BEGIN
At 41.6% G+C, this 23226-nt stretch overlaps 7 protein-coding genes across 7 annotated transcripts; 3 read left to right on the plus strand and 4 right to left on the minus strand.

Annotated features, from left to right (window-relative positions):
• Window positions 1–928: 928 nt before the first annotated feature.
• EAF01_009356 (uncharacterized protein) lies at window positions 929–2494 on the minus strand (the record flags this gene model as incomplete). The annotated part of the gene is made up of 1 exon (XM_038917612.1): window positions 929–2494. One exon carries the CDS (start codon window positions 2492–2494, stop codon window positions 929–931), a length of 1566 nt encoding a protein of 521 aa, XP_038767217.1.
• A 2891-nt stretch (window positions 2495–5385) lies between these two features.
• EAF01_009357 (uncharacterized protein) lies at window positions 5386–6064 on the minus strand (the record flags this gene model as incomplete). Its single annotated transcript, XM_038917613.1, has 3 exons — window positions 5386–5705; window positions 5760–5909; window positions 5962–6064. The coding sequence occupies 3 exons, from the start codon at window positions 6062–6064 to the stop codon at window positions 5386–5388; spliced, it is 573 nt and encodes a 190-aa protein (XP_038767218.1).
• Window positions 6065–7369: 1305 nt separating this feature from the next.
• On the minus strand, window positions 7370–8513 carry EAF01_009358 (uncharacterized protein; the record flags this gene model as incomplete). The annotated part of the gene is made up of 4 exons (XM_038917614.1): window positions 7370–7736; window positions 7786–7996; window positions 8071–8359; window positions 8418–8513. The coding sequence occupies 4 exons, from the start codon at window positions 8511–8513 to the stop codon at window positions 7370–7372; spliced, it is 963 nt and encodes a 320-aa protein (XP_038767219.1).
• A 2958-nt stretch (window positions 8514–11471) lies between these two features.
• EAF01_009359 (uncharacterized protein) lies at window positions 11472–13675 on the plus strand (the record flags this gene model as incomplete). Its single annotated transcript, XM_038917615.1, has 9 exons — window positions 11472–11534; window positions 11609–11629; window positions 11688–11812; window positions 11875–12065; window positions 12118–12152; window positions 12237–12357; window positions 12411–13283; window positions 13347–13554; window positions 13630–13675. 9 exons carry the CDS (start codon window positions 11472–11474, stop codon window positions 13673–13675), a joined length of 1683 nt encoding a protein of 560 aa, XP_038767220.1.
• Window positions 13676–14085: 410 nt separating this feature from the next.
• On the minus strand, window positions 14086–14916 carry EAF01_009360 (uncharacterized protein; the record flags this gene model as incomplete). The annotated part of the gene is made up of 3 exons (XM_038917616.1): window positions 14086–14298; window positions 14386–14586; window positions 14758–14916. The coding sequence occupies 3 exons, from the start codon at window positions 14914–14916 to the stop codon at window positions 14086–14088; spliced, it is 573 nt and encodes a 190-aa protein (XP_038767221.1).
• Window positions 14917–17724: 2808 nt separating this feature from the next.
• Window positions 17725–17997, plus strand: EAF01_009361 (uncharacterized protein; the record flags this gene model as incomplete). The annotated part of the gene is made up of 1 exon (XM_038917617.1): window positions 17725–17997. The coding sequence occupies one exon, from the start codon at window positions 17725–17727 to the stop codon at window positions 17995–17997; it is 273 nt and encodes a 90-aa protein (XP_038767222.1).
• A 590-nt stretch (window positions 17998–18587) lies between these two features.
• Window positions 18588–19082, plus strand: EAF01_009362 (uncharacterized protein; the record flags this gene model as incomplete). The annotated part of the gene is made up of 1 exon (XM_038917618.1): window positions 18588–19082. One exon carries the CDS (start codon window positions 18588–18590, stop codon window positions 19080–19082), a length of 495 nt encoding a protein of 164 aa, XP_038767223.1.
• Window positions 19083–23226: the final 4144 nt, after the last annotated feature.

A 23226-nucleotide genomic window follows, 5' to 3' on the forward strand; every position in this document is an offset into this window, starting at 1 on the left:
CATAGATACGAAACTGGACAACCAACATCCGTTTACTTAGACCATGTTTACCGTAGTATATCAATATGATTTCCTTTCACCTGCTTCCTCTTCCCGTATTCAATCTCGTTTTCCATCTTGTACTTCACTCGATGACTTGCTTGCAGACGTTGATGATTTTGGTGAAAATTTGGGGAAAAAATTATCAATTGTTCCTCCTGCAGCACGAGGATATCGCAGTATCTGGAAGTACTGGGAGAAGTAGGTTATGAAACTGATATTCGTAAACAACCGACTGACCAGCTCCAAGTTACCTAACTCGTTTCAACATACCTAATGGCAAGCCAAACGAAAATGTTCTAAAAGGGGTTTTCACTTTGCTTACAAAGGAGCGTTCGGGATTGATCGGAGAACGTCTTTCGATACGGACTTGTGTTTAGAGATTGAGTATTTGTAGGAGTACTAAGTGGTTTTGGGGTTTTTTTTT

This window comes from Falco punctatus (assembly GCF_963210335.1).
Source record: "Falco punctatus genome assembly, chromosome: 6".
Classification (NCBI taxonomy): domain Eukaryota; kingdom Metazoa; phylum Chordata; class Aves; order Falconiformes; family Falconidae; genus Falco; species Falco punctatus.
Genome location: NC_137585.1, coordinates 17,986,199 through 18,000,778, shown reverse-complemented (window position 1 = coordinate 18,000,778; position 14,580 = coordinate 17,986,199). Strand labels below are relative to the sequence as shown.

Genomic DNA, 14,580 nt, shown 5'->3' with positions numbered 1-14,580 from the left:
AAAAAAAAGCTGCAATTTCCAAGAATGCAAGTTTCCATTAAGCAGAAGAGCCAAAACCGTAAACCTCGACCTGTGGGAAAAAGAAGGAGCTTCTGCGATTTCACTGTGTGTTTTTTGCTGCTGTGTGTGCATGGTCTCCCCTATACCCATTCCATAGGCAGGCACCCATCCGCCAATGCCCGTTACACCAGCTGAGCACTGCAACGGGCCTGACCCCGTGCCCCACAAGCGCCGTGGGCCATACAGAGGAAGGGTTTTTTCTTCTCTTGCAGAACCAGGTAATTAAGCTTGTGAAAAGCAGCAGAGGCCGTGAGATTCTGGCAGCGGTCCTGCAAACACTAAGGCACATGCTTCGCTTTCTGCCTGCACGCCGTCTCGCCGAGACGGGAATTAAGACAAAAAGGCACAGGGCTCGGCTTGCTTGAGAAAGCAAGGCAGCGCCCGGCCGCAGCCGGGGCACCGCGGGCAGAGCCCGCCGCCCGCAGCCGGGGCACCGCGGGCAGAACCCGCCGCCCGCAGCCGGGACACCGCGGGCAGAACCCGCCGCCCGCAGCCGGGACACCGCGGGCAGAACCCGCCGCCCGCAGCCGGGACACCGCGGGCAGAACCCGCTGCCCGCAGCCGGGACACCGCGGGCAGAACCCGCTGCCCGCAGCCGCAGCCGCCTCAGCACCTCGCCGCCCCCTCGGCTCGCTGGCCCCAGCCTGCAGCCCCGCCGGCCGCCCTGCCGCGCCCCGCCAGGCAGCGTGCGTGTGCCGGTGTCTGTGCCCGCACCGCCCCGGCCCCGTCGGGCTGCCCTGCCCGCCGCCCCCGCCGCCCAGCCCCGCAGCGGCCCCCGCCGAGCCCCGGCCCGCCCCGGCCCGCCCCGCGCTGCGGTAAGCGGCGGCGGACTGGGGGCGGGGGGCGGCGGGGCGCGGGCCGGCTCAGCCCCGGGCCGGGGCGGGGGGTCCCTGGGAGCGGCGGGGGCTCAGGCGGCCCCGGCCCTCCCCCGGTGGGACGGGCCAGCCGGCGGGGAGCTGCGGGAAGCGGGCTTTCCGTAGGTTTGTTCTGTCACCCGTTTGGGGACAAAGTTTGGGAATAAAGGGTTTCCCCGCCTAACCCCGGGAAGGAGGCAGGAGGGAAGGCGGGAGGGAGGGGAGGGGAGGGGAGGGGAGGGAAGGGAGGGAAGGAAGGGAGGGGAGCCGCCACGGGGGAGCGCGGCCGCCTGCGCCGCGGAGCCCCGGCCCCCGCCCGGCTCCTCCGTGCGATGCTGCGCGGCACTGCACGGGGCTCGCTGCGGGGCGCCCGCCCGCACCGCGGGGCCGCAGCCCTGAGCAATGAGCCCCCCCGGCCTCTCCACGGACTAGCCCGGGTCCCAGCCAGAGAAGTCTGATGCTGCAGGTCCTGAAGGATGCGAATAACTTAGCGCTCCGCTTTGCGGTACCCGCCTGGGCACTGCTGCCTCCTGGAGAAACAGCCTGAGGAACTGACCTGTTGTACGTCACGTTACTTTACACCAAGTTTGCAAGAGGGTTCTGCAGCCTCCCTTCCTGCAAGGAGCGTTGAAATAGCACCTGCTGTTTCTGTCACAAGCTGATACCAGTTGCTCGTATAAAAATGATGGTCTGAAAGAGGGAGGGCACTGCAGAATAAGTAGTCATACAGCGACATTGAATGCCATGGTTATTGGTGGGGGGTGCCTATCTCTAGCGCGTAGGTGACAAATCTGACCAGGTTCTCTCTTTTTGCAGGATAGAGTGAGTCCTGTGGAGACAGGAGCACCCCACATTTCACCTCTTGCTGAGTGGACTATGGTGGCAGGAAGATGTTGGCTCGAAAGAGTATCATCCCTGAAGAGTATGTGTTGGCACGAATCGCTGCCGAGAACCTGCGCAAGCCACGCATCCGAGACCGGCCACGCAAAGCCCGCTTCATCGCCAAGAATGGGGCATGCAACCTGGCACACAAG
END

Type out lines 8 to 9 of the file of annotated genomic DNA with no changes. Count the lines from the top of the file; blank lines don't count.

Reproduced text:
• On the minus strand, window positions 7370–8513 carry EAF01_009358 (uncharacterized protein; the record flags this gene model as incomplete). The annotated part of the gene is made up of 4 exons (XM_038917614.1): window positions 7370–7736; window positions 7786–7996; window positions 8071–8359; window positions 8418–8513. The coding sequence occupies 4 exons, from the start codon at window positions 8511–8513 to the stop codon at window positions 7370–7372; spliced, it is 963 nt and encodes a 320-aa protein (XP_038767219.1).
• A 2958-nt stretch (window positions 8514–11471) lies between these two features.